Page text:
How would a bottle deposit system work in Scotland?

Scotland could learn from the example of other countries as it prepares to launch a bottle return system to encourage more people to recycle plastic packaging.

Scotland could learn from the example of other countries as it prepares to launch a bottle return system to encourage more people to recycle plastic packaging.

That’s the message from Lithuania, which established its own deposit programme more than two years ago and now collects 92 per cent of all associated packaging sold in the country.

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The current rate stands at 50 per cent in Scotland, but rates in places such as Norway are as high as 95 per cent.

More than 130,000 cans and plastic bottles are binned in Scotland each day, many of which end up as litter.

Nicola Sturgeon confirmed in September last year a deposit return scheme for such items would be introduced north of the Border to tackle the rising tide of waste ending up in the countryside and seas.

The design for Scotland’s new system has yet to be finalised, but will likely involve an extra cost being levied on the purchase price of a packaged drink, which is then refunded when the container is returned to a collection point ready for recycling.

Lithuania, which has a population of 2.9 million, launched its own deposit scheme in February 2016. It is administered by a non-profit organisation, Užstato sistemos administratorius (USAD).

“We learned a lot from other countries and applied their best practices, planning and preparing the infrastructure properly - collection points, counting centre and planning logistics,” said Gintaras Varnas head of USAD.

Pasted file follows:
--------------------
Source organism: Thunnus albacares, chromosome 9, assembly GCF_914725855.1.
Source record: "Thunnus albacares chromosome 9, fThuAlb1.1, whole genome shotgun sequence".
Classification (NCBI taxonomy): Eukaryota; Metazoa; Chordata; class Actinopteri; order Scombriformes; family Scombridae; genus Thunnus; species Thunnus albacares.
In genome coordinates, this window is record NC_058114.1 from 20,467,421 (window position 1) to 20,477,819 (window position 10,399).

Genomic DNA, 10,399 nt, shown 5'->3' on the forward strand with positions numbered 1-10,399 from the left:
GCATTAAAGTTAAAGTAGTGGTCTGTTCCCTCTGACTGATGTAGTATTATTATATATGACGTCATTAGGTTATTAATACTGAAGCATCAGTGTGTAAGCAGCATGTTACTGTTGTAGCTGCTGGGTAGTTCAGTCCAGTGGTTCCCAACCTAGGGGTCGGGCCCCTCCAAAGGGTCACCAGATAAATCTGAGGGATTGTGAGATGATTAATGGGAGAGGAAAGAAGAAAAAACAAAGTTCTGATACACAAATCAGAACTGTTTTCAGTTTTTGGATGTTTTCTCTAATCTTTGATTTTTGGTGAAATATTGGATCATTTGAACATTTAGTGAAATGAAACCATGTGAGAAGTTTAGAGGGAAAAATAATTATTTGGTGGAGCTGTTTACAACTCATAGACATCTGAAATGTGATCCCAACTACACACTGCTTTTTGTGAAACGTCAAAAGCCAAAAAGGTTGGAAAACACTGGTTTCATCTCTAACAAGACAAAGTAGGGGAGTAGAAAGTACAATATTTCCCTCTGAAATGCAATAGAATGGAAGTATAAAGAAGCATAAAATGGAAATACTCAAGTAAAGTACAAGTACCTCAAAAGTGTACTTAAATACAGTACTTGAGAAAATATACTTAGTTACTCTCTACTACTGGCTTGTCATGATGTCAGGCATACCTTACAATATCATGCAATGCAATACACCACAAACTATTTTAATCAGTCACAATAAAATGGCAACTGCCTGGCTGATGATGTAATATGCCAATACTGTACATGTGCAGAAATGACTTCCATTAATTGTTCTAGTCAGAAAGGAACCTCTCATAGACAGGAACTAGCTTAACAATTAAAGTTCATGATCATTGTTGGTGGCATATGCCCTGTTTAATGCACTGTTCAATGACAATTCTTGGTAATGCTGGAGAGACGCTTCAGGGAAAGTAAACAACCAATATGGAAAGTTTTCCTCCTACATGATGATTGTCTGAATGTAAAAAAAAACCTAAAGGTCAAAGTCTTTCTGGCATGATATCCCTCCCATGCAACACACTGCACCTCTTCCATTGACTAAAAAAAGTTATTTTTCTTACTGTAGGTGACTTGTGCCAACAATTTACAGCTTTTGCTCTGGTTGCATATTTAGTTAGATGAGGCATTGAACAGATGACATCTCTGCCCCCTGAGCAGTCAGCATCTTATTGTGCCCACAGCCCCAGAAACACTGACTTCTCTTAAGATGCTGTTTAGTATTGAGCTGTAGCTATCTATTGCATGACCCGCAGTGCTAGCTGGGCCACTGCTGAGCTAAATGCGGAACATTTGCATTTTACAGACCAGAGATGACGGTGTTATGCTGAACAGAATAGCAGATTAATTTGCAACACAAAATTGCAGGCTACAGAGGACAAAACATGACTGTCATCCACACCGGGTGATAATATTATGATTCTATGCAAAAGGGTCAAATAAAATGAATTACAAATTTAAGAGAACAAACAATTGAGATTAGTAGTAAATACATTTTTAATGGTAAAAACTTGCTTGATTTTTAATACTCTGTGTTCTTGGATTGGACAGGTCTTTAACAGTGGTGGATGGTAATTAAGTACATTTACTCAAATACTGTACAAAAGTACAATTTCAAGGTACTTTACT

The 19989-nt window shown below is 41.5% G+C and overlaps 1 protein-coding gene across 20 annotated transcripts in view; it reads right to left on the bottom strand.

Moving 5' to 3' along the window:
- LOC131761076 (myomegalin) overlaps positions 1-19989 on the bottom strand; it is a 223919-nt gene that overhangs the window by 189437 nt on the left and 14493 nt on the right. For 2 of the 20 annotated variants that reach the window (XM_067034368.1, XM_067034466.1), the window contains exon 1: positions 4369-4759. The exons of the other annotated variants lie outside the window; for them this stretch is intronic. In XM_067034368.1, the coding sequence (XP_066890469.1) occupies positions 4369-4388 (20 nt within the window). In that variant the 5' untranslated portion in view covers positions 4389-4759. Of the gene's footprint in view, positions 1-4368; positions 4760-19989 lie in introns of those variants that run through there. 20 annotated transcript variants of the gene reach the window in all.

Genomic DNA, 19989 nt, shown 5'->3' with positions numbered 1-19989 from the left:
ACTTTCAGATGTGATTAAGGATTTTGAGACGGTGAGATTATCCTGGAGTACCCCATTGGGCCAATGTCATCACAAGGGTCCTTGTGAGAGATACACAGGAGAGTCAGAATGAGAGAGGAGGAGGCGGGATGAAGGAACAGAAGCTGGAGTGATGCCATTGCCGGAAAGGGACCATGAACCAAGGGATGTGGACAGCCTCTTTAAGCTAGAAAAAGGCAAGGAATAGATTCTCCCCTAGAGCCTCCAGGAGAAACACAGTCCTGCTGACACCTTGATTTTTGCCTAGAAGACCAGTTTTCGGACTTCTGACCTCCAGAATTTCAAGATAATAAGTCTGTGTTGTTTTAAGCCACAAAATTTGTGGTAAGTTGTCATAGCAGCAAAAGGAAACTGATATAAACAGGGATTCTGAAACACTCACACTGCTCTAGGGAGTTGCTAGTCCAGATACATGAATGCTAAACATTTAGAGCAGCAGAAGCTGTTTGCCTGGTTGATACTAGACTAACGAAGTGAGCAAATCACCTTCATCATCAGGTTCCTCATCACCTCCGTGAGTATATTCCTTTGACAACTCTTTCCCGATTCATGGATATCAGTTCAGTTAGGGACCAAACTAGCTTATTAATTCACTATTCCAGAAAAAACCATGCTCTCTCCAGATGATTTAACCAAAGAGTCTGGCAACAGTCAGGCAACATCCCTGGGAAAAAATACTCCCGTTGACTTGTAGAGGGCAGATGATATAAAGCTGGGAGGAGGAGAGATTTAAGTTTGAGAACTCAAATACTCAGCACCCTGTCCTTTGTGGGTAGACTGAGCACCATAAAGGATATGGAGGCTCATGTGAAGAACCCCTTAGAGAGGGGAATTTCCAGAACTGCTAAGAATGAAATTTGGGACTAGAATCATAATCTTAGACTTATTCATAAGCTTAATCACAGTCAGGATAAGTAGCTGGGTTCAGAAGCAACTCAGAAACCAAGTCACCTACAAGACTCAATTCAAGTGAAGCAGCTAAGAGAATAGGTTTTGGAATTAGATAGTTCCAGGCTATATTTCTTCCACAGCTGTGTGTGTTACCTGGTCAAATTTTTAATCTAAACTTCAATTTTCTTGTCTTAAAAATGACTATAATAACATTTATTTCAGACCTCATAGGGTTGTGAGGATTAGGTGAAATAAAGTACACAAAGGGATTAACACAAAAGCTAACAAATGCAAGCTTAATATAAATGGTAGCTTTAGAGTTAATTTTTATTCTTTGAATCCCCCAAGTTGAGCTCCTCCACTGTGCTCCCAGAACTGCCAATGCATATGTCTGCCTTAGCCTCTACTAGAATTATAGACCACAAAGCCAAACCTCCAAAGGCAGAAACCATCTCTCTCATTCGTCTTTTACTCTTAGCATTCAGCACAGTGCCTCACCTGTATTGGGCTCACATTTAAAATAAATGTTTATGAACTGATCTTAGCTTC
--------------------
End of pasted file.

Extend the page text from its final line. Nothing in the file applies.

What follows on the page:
“We are strongly concerned about public awareness therefore we keep informing and educating consumers. In 2017, 92 per cent of all deposit packaging sold to the market was collected in Lithuania and by this rate Lithuania is ahead of such countries, as Sweden, Denmark or Estonia.”

Mr Varnas added that a recent survey found that 87 per cent of the population uses the deposit system in Lithuania, with 97 per cent believing such a scheme is necessary.

A further 93 per cent of those surveyed that it encouraged them to be more responsible regarding sorting of all waste in general.

Packaging in Lithuania is collected in so-called reverse vending machines, which are available in bigger supermarkets and at manual collection points. Glass, metal and PET packaging is collected in over 3 000 places. The deposit value for all packages is 10 cents.

Packaging of wine, spirits and dairy products is not included into the deposit system, but possibilities to collect this type of packaging are being considered.

“The deposit system is good because clean raw material of very high quality can be delivered to recyclers. Recyclers pay more for it.

“Thus, we collect 28 per cent of funds needed for system maintenance’, said Mr. Varnas.

He continued: “Lithuania is a small country, but we collect 21,000 tonnes of packaging per year, which then does not end up somewhere in dumpsites or our environment.

“Furthermore, these thousands of tons turned into new products such as tins or bottles.

“If such a mechanism could cover more countries or even the whole Europe or even, we could talk not only about a cleaner but also a safer future for ourselves and our children. The deposit system can create changes because millions of people join it every day.”

Zero Waste Scotland has been charged with designing the new system following Ms Sturgeon’s announcement.

Chief executive Iain Gulland said: “By attaching a value to things we think of as waste, a deposit return scheme follows on from the hugely successful carrier bag charge.”